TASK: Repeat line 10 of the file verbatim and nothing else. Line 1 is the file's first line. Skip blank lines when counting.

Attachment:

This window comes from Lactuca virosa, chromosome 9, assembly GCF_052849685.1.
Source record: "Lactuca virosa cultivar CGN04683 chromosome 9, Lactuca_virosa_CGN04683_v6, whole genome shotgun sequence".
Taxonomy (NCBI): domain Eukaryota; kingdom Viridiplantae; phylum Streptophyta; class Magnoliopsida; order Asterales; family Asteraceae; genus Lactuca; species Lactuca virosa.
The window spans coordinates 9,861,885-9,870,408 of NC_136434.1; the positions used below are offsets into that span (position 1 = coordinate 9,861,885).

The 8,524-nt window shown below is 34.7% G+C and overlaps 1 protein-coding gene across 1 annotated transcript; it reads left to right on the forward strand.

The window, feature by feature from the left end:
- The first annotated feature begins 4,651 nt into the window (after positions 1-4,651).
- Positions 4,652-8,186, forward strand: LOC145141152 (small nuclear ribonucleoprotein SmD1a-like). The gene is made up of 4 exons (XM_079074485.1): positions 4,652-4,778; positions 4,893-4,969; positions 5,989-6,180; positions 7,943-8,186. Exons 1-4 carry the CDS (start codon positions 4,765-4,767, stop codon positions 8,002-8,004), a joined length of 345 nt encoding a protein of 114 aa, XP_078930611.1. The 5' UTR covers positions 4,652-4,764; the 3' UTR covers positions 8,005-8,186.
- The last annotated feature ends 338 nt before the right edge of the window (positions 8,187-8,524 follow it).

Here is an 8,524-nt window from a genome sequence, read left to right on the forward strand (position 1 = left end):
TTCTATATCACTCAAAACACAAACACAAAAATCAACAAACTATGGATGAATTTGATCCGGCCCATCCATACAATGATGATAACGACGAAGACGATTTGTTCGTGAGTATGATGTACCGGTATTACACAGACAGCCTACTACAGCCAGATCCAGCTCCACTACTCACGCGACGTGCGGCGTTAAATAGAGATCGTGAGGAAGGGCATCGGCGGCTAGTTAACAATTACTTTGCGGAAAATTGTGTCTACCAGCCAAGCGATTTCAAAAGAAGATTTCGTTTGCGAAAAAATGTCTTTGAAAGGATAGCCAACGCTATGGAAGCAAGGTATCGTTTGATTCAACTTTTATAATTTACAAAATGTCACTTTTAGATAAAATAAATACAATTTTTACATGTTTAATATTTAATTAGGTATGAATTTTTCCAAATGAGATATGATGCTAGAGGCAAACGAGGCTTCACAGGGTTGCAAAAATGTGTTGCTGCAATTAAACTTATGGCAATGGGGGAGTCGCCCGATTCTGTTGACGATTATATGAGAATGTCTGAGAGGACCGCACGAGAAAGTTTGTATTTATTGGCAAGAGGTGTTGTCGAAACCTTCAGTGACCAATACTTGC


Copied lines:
Here is an 8,524-nt window from a genome sequence, read left to right on the forward strand (position 1 = left end):